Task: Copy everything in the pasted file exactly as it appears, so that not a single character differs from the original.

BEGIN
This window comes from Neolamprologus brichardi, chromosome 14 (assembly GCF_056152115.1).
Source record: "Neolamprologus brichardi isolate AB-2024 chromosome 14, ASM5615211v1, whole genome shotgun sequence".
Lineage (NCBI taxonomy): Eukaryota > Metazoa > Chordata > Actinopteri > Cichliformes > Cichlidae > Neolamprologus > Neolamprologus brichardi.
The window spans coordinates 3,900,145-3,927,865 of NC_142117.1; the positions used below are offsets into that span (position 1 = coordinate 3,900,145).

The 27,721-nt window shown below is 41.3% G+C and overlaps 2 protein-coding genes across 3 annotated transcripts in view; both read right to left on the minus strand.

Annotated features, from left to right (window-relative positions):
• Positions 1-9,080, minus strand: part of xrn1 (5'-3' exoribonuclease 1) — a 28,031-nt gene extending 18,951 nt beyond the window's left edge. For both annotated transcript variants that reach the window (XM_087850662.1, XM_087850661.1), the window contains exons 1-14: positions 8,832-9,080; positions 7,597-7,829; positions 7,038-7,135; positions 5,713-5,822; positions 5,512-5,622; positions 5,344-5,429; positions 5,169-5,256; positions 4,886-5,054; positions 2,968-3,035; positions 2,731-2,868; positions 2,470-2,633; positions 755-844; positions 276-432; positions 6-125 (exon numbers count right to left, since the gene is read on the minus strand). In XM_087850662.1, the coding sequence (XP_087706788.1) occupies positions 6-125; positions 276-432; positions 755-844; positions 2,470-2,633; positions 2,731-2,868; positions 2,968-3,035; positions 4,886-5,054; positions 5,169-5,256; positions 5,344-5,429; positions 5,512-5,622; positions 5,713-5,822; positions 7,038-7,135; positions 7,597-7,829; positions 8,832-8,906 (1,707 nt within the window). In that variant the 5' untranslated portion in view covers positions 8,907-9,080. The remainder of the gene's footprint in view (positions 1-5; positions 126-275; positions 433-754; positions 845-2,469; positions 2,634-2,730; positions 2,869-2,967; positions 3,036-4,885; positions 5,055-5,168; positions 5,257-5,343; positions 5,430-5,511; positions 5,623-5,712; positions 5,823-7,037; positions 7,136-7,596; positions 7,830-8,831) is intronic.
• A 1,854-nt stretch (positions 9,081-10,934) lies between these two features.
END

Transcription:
This window comes from Neolamprologus brichardi, chromosome 14 (assembly GCF_056152115.1).
Source record: "Neolamprologus brichardi isolate AB-2024 chromosome 14, ASM5615211v1, whole genome shotgun sequence".
Lineage (NCBI taxonomy): Eukaryota > Metazoa > Chordata > Actinopteri > Cichliformes > Cichlidae > Neolamprologus > Neolamprologus brichardi.
The window spans coordinates 3,900,145-3,927,865 of NC_142117.1; the positions used below are offsets into that span (position 1 = coordinate 3,900,145).

The 27,721-nt window shown below is 41.3% G+C and overlaps 2 protein-coding genes across 3 annotated transcripts in view; both read right to left on the minus strand.

Annotated features, from left to right (window-relative positions):
• Positions 1-9,080, minus strand: part of xrn1 (5'-3' exoribonuclease 1) — a 28,031-nt gene extending 18,951 nt beyond the window's left edge. For both annotated transcript variants that reach the window (XM_087850662.1, XM_087850661.1), the window contains exons 1-14: positions 8,832-9,080; positions 7,597-7,829; positions 7,038-7,135; positions 5,713-5,822; positions 5,512-5,622; positions 5,344-5,429; positions 5,169-5,256; positions 4,886-5,054; positions 2,968-3,035; positions 2,731-2,868; positions 2,470-2,633; positions 755-844; positions 276-432; positions 6-125 (exon numbers count right to left, since the gene is read on the minus strand). In XM_087850662.1, the coding sequence (XP_087706788.1) occupies positions 6-125; positions 276-432; positions 755-844; positions 2,470-2,633; positions 2,731-2,868; positions 2,968-3,035; positions 4,886-5,054; positions 5,169-5,256; positions 5,344-5,429; positions 5,512-5,622; positions 5,713-5,822; positions 7,038-7,135; positions 7,597-7,829; positions 8,832-8,906 (1,707 nt within the window). In that variant the 5' untranslated portion in view covers positions 8,907-9,080. The remainder of the gene's footprint in view (positions 1-5; positions 126-275; positions 433-754; positions 845-2,469; positions 2,634-2,730; positions 2,869-2,967; positions 3,036-4,885; positions 5,055-5,168; positions 5,257-5,343; positions 5,430-5,511; positions 5,623-5,712; positions 5,823-7,037; positions 7,136-7,596; positions 7,830-8,831) is intronic.
• A 1,854-nt stretch (positions 9,081-10,934) lies between these two features.